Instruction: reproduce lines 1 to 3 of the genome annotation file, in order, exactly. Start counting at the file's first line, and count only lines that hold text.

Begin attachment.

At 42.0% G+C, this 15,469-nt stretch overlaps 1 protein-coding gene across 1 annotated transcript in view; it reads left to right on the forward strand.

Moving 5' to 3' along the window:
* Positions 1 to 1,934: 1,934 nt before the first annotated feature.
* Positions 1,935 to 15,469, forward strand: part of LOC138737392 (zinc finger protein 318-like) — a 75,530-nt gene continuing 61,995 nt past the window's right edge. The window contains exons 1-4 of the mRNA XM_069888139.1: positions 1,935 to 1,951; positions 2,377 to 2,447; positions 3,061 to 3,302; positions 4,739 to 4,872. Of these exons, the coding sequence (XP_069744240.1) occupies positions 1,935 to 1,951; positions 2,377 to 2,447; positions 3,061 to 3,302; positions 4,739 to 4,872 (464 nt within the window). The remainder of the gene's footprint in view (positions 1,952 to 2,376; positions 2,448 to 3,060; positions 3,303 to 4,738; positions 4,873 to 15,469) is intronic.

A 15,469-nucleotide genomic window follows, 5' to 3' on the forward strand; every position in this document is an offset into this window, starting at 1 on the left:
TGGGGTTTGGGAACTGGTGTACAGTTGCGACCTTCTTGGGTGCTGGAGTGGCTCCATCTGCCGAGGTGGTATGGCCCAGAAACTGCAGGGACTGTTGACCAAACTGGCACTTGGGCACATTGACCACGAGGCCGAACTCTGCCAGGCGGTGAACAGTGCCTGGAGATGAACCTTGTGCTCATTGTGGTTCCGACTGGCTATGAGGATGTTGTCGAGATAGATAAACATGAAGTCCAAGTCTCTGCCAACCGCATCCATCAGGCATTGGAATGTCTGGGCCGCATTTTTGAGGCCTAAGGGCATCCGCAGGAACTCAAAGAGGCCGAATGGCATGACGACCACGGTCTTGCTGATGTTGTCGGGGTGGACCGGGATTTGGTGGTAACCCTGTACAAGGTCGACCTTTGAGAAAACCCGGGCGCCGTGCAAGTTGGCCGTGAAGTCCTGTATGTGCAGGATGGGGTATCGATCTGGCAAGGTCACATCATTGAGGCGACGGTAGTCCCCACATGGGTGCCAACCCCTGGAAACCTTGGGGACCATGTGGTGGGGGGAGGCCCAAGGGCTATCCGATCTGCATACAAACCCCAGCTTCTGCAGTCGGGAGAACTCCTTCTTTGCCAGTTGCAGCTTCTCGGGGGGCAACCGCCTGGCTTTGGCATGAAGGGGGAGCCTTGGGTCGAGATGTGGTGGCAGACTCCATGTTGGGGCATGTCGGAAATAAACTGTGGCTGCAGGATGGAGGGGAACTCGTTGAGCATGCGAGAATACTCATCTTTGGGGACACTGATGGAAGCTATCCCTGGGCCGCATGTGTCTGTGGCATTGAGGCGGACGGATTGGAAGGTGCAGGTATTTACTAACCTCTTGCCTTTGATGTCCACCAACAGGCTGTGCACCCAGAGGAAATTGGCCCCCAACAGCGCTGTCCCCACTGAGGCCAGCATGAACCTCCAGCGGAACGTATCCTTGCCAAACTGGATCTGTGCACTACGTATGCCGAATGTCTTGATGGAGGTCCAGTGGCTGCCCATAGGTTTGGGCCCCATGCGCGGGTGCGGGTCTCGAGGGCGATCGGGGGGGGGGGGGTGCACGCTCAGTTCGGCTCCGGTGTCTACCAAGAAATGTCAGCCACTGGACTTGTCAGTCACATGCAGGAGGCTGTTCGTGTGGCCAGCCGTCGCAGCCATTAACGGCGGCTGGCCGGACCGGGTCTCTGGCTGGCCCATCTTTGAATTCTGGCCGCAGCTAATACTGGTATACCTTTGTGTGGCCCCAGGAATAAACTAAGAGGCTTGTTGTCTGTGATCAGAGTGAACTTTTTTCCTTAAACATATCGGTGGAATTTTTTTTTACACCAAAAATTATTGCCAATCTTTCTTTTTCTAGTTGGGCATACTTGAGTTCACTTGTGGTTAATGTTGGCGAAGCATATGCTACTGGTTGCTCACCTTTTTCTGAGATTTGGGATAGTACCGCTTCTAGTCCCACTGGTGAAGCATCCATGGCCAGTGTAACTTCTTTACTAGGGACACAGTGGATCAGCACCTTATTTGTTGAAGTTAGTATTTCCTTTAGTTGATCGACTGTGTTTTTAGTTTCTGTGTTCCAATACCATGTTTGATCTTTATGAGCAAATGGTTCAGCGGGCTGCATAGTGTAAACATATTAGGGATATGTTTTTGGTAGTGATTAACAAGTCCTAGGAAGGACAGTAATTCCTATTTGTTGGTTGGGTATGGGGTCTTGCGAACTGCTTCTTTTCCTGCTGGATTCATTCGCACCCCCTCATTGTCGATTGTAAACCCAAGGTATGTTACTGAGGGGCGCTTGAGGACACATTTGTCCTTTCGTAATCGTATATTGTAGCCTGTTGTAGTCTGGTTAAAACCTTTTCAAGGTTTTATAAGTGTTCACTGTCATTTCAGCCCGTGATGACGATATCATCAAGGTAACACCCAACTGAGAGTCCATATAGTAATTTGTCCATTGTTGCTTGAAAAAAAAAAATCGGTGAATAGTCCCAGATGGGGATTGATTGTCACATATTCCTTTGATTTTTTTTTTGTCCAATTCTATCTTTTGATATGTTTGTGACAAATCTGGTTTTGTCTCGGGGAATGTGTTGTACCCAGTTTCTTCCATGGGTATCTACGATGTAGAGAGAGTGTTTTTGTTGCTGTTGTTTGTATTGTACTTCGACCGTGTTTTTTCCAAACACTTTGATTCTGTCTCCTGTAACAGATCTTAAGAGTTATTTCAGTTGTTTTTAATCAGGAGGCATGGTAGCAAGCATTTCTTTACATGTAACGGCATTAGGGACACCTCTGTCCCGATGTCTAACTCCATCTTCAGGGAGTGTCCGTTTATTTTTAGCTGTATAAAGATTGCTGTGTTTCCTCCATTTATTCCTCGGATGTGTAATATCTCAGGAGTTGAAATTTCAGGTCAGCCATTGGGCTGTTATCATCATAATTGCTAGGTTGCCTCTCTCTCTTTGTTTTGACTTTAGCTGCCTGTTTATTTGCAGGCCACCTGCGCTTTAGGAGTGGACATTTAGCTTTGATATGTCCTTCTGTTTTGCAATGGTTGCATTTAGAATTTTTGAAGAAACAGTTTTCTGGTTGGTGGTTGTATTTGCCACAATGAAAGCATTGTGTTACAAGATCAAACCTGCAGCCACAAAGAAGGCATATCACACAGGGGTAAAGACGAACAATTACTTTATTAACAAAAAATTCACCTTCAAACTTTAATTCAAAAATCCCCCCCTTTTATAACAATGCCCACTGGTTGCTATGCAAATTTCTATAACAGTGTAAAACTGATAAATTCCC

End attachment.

At 42.0% G+C, this 15,469-nt stretch overlaps 1 protein-coding gene across 1 annotated transcript in view; it reads left to right on the forward strand.

Moving 5' to 3' along the window:
* Positions 1 to 1,934: 1,934 nt before the first annotated feature.